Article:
Evolutionary history of metazoan TMEM16 family

Xuye Yuan, Yu Zhu, David Ruiz-Carrillo, Tatsuhiko Kadowaki*

*Corresponding author for this work

Research output: Contribution to journalArticlepeer-review

2 Citations (Scopus)


Most of Transmembrane protein 16 (TMEM16) family members function as either a Ca2+-activated Cl- channel (CaCC) or phospholipid scramblase (CaPLSase) and play diverse physiological roles. It is well conserved in eukaryotes; however, the origin and evolution of different subfamilies in Metazoa are not yet understood. To uncover the evolutionary history of the TMEM16 family, we analyzed 398 proteins from 74 invertebrate species using evolutionary genomics. We found that the TMEM16C–F and J subfamilies are vertebrate-specific, but the TMEM16A/B, G, H, and K subfamilies are ancient and present in many, but not all metazoan species. The most ancient subfamilies in Metazoa, TMEM16L and M, are only maintained in limited species. TMEM16N and O are Cnidaria- and Ecdysozoa-specific subfamilies, respectively, and Ctenophora, Xenacoelomorpha, and Rotifera contain species-specific proteins. We also identified TMEM16 genes that are closely linked together in the genome, suggesting that they have been generated via recent gene duplication. The anoctamin domain structures of invertebrate-specific TMEM16 proteins predicted by AlphaFold2 contain conserved Ca2+-binding motifs and permeation pathways with either narrow or wide inner gates. The inner gate distance of TMEM16 protein may have frequently switched during metazoan evolution, and thus determined the function of the protein as either CaCC or CaPLSase. These results demonstrate that TMEM16 family has evolved by gene gain and loss in metazoans, and the genes have been generally under purifying selection to maintain protein structures and physiological functions.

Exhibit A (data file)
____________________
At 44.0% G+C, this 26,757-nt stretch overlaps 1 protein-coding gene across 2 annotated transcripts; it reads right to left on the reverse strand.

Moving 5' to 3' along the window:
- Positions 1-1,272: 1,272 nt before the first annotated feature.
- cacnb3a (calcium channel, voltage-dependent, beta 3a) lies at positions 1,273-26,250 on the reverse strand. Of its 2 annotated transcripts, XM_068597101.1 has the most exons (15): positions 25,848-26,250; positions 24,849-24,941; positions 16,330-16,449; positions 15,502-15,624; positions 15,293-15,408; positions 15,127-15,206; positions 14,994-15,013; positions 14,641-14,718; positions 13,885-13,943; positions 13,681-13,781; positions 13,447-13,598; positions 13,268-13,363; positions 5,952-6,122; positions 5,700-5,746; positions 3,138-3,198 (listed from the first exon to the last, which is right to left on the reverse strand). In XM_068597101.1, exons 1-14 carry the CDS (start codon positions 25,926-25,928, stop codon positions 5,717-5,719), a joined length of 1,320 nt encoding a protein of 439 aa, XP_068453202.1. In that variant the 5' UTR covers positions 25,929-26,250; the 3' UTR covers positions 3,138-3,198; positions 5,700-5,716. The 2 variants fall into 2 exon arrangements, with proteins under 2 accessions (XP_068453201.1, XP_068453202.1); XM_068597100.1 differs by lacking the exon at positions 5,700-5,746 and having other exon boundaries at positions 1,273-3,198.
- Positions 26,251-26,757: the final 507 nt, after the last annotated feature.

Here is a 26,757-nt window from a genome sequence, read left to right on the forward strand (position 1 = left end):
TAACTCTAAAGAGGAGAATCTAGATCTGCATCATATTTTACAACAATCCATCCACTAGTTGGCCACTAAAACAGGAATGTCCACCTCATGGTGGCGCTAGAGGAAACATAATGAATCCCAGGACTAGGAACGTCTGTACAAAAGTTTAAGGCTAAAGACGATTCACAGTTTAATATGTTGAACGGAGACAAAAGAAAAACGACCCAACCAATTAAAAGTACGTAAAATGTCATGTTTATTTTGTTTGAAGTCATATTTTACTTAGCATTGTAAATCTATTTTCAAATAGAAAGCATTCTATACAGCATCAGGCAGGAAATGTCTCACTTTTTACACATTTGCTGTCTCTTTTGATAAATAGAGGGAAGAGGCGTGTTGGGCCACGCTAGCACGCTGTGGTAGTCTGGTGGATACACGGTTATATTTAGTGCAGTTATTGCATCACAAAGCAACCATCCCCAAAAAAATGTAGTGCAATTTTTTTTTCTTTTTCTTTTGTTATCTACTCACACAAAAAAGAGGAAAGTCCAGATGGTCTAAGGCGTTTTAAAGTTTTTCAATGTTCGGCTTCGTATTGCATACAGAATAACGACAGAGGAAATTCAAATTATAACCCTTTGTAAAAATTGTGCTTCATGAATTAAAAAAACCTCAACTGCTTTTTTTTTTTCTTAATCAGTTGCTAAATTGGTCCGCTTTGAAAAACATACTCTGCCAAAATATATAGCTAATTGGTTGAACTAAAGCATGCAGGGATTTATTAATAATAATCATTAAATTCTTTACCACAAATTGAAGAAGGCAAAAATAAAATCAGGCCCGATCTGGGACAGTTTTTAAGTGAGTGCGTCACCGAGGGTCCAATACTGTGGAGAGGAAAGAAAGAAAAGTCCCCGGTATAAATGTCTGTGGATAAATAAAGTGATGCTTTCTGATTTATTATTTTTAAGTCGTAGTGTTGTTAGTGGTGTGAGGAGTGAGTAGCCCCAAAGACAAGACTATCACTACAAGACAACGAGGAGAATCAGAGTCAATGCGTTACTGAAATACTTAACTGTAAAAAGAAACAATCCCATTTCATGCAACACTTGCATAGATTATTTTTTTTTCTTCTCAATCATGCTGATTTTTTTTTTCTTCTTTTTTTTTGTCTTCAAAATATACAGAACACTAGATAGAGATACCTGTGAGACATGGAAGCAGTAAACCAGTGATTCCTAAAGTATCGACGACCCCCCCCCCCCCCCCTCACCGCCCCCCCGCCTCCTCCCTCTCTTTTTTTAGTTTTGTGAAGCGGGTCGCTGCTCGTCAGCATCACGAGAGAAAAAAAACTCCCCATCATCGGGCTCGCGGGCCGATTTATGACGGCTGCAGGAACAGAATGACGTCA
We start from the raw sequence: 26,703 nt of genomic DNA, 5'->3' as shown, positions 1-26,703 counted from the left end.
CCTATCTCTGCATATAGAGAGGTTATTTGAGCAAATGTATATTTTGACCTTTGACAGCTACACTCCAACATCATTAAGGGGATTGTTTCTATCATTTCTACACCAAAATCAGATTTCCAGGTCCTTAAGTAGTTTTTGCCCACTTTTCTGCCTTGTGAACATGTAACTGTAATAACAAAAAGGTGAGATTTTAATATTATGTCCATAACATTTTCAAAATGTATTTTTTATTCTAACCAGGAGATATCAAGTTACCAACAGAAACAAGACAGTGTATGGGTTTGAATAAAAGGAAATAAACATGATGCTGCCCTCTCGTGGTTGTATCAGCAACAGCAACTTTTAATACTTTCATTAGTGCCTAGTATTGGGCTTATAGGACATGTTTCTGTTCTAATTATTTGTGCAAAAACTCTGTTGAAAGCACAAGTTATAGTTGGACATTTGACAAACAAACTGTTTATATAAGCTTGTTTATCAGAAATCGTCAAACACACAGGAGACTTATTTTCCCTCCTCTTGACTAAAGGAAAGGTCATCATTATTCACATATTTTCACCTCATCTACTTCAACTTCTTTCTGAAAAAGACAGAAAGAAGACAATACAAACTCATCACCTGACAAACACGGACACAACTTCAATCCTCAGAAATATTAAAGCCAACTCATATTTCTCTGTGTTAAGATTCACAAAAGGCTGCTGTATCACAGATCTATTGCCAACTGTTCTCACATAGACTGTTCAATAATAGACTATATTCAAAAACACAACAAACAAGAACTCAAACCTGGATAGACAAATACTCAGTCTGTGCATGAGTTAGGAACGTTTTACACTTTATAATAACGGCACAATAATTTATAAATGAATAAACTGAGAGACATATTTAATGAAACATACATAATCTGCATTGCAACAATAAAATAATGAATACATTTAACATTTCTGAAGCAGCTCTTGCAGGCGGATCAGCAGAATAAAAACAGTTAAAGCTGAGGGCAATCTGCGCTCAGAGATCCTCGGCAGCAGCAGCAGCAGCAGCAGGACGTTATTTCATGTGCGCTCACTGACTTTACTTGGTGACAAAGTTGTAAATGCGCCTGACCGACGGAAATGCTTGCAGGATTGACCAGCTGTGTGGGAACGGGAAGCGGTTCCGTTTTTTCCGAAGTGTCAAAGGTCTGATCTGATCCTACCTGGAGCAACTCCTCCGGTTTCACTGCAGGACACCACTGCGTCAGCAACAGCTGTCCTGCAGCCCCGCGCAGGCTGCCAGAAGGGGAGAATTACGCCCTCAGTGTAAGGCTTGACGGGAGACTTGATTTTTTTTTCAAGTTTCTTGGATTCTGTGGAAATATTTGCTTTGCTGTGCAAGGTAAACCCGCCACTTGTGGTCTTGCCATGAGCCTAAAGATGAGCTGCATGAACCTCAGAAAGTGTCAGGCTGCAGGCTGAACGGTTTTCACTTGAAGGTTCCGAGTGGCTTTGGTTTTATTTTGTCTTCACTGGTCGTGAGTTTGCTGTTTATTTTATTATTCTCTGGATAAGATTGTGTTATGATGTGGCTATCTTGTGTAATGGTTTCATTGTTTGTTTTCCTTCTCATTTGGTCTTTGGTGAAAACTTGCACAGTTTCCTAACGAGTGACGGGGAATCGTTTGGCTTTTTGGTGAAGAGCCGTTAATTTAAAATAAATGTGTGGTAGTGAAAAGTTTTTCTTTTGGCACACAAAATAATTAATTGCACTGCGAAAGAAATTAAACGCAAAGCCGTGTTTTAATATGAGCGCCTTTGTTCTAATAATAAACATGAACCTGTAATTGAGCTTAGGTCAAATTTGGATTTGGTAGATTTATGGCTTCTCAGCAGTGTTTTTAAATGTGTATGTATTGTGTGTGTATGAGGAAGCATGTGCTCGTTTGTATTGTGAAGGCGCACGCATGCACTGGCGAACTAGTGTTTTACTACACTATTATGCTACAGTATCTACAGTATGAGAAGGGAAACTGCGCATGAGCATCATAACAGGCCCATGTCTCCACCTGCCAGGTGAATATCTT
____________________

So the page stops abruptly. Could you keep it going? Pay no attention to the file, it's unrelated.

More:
Original languageEnglish
Article number107595
JournalMolecular Phylogenetics and Evolution
Publication statusPublished - Dec 2022


  • Evolution
  • Gene gain and loss
  • Selective force
  • Structure-function relationship
  • TMEM16 family


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